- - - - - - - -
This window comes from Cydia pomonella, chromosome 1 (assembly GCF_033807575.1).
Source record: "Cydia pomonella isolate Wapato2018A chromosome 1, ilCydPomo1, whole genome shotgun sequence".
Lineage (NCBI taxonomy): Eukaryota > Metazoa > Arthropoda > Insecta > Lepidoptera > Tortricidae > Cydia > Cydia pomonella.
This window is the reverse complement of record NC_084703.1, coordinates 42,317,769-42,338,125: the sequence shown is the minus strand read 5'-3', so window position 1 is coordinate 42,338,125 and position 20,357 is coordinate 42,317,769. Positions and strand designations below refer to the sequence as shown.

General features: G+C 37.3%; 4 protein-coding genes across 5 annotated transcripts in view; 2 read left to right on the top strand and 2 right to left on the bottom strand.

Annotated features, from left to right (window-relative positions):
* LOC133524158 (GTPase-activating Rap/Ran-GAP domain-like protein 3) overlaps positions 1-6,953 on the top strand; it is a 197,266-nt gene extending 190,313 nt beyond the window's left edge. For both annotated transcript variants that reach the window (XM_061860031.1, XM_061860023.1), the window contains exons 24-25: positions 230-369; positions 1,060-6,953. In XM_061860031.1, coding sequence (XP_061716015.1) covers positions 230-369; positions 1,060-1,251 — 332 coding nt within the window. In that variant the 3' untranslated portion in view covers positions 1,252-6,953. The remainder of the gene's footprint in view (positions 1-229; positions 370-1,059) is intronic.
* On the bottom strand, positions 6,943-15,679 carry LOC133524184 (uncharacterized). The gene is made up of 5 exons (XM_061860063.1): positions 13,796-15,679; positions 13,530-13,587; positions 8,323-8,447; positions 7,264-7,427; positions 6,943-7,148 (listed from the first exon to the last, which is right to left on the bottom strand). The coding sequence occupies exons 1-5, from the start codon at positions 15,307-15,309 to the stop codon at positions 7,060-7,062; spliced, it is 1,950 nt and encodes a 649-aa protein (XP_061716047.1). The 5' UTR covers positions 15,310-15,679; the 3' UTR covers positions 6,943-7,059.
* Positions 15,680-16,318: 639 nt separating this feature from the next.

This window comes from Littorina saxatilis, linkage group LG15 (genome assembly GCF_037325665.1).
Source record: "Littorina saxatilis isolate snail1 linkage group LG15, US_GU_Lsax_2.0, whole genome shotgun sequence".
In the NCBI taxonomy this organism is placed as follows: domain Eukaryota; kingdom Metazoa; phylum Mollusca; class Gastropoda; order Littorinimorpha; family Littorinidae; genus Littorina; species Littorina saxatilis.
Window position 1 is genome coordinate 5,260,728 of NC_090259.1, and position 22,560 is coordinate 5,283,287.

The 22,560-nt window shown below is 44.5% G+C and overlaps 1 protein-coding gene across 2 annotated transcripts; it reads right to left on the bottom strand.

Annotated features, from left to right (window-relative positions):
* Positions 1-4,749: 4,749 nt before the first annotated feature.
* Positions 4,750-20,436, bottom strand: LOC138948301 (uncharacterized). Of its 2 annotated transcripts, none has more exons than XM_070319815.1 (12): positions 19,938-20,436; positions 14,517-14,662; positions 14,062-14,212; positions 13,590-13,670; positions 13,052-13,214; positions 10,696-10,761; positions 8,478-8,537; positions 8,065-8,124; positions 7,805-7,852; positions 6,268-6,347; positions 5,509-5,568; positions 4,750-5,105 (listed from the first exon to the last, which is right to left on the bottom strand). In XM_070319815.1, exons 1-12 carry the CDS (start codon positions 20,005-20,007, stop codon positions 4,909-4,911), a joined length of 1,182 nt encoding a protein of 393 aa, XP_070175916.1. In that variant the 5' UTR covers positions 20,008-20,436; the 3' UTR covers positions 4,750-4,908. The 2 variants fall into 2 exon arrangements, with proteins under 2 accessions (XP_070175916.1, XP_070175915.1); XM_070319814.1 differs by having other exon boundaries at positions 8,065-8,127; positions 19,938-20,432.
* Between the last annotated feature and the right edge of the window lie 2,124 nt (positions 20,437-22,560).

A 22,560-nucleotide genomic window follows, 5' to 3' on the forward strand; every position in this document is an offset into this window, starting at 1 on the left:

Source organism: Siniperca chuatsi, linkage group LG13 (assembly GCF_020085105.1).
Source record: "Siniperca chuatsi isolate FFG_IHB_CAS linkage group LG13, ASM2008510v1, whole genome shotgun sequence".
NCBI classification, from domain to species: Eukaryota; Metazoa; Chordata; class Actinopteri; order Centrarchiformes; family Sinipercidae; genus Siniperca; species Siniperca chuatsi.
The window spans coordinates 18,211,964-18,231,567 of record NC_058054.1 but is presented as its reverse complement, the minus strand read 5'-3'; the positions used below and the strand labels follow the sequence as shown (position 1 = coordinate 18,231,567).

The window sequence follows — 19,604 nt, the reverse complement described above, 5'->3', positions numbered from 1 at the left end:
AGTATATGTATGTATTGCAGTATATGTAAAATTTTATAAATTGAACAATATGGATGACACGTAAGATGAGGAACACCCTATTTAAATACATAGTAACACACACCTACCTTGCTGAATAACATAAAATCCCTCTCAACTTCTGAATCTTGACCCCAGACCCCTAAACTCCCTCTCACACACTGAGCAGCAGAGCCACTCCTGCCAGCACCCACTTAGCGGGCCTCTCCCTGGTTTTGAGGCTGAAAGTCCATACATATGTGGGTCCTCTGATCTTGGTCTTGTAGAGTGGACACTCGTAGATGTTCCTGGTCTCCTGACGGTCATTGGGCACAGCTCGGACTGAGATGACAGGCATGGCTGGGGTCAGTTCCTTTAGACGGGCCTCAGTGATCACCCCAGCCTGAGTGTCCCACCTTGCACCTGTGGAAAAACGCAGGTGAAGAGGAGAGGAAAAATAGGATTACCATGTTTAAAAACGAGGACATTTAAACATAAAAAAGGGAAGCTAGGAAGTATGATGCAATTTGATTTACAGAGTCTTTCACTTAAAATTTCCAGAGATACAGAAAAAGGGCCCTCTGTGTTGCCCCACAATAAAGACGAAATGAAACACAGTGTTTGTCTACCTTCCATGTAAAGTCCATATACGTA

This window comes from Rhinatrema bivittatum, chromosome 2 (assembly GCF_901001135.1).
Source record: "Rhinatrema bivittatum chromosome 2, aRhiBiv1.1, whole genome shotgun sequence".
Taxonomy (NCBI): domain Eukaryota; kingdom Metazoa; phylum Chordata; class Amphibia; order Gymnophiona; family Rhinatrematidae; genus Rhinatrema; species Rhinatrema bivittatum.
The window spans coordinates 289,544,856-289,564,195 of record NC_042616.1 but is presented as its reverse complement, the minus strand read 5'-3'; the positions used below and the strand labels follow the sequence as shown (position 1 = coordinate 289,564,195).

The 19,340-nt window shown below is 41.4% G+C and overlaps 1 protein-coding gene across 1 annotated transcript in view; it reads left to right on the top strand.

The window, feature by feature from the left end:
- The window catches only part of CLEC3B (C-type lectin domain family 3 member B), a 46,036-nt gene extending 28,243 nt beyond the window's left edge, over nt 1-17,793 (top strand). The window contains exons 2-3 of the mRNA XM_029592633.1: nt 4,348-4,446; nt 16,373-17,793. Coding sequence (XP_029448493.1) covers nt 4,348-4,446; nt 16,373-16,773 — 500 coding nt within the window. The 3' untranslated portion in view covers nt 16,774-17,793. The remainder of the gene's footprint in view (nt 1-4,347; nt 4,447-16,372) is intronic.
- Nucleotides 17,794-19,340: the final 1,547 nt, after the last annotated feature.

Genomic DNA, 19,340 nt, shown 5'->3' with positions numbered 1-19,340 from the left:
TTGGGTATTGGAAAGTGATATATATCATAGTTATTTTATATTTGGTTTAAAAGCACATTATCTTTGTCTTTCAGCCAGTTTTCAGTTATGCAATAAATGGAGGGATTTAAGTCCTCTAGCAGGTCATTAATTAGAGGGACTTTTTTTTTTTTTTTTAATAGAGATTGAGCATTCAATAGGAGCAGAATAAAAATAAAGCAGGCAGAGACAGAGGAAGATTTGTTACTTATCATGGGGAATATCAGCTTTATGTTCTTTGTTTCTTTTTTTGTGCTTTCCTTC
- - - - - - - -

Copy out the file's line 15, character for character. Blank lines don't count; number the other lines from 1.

Annotated features, from left to right (window-relative positions):